Traditionally, I've always setup a system partition and a Data partition. I'm just about to setup a new server (Windows Server 2012 R2), and while wondering how big I should make the system partition, I started to ask myself, "Do I really need partitions?"

If you make the partition too big, then that's space you're never going to use. If you make it too small, it's going to be a giant pain in the ass.

A simple Data folder gives the separation you need. Backup utilities are smart enough to deal with this structure.

So what's the advantage in Partitioning my Hard Drives?

  • Consider this Linux question: Why create many partitions? Mar 2, 2014 at 22:35
  • Thanks, I searched, but most of what I found was about what size the partition should be. Mar 2, 2014 at 22:38
  • There are advantages to multiple partitions in a few situations, but generally (if you don't have one of those special situations) they're more trouble than they're worth. Mar 3, 2014 at 1:38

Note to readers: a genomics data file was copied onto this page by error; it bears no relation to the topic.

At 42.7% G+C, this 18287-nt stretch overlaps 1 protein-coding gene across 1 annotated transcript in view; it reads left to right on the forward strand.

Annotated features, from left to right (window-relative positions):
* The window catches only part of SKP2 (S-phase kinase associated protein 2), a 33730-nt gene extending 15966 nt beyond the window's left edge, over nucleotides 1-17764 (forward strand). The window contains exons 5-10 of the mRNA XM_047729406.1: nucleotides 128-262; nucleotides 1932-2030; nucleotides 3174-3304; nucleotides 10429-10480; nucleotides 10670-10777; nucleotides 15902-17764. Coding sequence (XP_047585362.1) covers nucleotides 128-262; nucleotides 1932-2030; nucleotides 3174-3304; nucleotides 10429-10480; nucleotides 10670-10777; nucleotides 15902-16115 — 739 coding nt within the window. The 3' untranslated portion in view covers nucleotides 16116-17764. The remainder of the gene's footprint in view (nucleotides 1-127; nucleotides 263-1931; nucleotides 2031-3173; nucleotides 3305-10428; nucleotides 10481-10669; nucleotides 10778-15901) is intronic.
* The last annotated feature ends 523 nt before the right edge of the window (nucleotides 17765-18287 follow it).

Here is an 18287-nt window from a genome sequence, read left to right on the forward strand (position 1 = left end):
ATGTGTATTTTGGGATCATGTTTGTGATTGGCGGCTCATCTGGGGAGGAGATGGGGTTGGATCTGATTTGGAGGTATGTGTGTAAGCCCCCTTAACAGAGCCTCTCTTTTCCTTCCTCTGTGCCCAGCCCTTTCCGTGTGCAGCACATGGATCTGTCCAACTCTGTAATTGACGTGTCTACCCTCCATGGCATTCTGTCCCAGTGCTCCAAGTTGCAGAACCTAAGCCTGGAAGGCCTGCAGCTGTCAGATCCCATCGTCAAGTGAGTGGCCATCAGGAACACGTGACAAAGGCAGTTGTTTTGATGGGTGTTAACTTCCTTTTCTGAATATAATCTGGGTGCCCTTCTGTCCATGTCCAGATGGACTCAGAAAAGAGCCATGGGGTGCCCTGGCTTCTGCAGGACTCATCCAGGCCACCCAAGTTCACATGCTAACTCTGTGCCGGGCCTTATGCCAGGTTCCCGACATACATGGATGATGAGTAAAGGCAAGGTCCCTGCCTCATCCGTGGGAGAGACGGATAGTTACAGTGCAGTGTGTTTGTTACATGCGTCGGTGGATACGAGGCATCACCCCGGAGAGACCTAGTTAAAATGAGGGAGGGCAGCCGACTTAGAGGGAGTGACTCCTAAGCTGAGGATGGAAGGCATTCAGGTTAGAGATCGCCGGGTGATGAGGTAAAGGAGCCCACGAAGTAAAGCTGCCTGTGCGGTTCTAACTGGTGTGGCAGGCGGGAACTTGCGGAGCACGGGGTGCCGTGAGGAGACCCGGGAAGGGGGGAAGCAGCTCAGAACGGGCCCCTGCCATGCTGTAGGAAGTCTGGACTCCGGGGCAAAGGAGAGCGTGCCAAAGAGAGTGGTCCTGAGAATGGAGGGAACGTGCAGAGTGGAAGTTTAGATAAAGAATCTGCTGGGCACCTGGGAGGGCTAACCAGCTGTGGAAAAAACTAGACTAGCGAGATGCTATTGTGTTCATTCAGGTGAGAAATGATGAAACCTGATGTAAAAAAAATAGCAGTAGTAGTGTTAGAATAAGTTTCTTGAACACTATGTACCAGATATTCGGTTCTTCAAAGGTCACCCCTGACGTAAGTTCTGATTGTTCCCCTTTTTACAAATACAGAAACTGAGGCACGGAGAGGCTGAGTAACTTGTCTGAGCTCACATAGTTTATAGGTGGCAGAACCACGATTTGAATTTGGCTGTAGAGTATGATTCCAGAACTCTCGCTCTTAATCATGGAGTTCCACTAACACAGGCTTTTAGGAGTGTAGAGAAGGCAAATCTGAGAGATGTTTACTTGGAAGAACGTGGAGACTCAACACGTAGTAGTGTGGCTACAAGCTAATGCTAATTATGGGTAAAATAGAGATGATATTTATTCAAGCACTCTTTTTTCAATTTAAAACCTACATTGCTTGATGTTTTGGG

• 1
    Fragmentation-wise it definitly wouldn't hurt to use 1 partition for your OS and another for your personal files. It also makes reinstalling your OS or installing a new OS a lot easier. Most Windows Server OSes will automaticly ask for at least 2 partitions, e.g. if you want to run a WSUS-server
    – BlueCacti
    Mar 3, 2014 at 7:49

4 Answers 4


First of all, the wikipedia entry is quite complete on this regard.

I will try to explain the rational behind partitioning besides the backup/organization arguments already provided in other answers, to argue that from the performance point of view, the only advantage in partitioning is minimizing fragmentation.

OSs have to make assumptions on how the user uses and stores her data. The problem can be boiled down to the following:

Assume you have a chunk of memory, say 256B, which you can imagine as 256 boxes in a sequence.


Now, you want to store 3 files, one with 64, other with 64, other with 128 boxes: should you allocate them?

1: | 64 | 64 | 128 | or
2: | 64 | 128 | 64 | ?